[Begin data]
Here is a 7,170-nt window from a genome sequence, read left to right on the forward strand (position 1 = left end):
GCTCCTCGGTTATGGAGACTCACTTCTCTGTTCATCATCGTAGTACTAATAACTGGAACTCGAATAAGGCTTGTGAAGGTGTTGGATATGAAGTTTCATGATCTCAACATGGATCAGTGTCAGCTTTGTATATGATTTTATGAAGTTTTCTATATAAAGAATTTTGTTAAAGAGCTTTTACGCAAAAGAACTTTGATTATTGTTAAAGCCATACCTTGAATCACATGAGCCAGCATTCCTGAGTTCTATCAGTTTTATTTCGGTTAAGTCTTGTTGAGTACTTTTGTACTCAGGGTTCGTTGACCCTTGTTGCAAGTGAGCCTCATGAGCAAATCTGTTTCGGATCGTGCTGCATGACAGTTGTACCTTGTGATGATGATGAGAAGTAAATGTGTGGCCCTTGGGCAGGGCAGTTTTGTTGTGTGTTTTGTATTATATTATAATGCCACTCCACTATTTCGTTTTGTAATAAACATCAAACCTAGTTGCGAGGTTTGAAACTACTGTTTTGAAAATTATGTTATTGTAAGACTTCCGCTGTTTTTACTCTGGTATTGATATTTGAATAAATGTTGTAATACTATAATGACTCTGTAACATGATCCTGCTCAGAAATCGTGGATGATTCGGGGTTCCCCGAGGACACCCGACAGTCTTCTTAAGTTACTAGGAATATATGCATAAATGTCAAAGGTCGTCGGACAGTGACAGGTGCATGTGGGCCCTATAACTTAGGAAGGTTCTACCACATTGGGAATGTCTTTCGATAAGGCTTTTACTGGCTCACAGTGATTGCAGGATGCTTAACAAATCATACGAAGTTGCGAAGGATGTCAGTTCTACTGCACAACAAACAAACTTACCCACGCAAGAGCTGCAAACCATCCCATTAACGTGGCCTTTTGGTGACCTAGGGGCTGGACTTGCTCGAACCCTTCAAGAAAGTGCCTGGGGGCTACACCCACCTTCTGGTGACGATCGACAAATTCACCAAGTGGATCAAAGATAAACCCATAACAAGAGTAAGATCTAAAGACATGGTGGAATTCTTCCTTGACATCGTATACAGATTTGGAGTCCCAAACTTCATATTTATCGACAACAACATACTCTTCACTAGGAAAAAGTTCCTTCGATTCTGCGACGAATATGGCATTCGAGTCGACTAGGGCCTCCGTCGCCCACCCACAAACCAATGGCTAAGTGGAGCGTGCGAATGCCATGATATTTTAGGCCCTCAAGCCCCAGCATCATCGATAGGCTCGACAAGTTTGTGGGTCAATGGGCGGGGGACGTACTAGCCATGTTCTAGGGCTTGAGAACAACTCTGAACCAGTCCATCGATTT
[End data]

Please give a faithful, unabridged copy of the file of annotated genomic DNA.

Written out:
Here is a 7,170-nt window from a genome sequence, read left to right on the forward strand (position 1 = left end):
GCTCCTCGGTTATGGAGACTCACTTCTCTGTTCATCATCGTAGTACTAATAACTGGAACTCGAATAAGGCTTGTGAAGGTGTTGGATATGAAGTTTCATGATCTCAACATGGATCAGTGTCAGCTTTGTATATGATTTTATGAAGTTTTCTATATAAAGAATTTTGTTAAAGAGCTTTTACGCAAAAGAACTTTGATTATTGTTAAAGCCATACCTTGAATCACATGAGCCAGCATTCCTGAGTTCTATCAGTTTTATTTCGGTTAAGTCTTGTTGAGTACTTTTGTACTCAGGGTTCGTTGACCCTTGTTGCAAGTGAGCCTCATGAGCAAATCTGTTTCGGATCGTGCTGCATGACAGTTGTACCTTGTGATGATGATGAGAAGTAAATGTGTGGCCCTTGGGCAGGGCAGTTTTGTTGTGTGTTTTGTATTATATTATAATGCCACTCCACTATTTCGTTTTGTAATAAACATCAAACCTAGTTGCGAGGTTTGAAACTACTGTTTTGAAAATTATGTTATTGTAAGACTTCCGCTGTTTTTACTCTGGTATTGATATTTGAATAAATGTTGTAATACTATAATGACTCTGTAACATGATCCTGCTCAGAAATCGTGGATGATTCGGGGTTCCCCGAGGACACCCGACAGTCTTCTTAAGTTACTAGGAATATATGCATAAATGTCAAAGGTCGTCGGACAGTGACAGGTGCATGTGGGCCCTATAACTTAGGAAGGTTCTACCACATTGGGAATGTCTTTCGATAAGGCTTTTACTGGCTCACAGTGATTGCAGGATGCTTAACAAATCATACGAAGTTGCGAAGGATGTCAGTTCTACTGCACAACAAACAAACTTACCCACGCAAGAGCTGCAAACCATCCCATTAACGTGGCCTTTTGGTGACCTAGGGGCTGGACTTGCTCGAACCCTTCAAGAAAGTGCCTGGGGGCTACACCCACCTTCTGGTGACGATCGACAAATTCACCAAGTGGATCAAAGATAAACCCATAACAAGAGTAAGATCTAAAGACATGGTGGAATTCTTCCTTGACATCGTATACAGATTTGGAGTCCCAAACTTCATATTTATCGACAACAACATACTCTTCACTAGGAAAAAGTTCCTTCGATTCTGCGACGAATATGGCATTCGAGTCGACTAGGGCCTCCGTCGCCCACCCACAAACCAATGGCTAAGTGGAGCGTGCGAATGCCATGATATTTTAGGCCCTCAAGCCCCAGCATCATCGATAGGCTCGACAAGTTTGTGGGTCAATGGGCGGGGGACGTACTAGCCATGTTCTAGGGCTTGAGAACAACTCTGAACCAGTCCATCGATTT